Fernando ROMERO talks about the Soumaya Museum, contemporary tools and technology, iconicity, and more.
images clockwise from top left: Soumaya Museum cladding, sculpture gallery, concept sketch, and structural skeleton.
suckerPUNCH: So maybe we could start with your background. What led you into architecture and, eventually, into your own practice?
fernando ROMERO: I finished architecture school, but I wasn’t really convinced I wanted to do architecture—I was thinking that maybe I would quit and do something else. But I ended up living in Europe, because I thought it was a challenging place to go. Actually, I was in Rotterdam for three years, working for OMA. It was very good timing, because Rem [Koolhaas] was involved in the projects we were working on, and the office was changing from one that was more theoretical to one that was winning international competitions. A lot of very talented people were there at the time, so it was really a very productive period for rethinking my own expectations about architecture’s possibilities.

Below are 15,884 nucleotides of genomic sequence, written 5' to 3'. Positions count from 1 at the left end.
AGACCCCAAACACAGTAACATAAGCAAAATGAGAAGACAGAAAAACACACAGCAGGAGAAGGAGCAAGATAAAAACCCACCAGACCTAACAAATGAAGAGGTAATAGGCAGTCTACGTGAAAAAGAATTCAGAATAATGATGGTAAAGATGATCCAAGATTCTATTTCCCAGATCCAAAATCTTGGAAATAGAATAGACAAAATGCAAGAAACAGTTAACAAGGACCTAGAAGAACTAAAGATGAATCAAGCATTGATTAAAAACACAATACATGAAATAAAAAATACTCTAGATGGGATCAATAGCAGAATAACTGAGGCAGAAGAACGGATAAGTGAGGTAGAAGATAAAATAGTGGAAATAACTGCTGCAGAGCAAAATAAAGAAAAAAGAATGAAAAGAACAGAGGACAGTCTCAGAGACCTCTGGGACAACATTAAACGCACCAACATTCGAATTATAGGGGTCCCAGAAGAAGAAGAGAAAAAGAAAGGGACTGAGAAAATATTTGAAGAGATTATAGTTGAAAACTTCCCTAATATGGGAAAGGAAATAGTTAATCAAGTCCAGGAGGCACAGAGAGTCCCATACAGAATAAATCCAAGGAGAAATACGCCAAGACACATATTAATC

sP: What were some of the projects in OMA’s office at that time?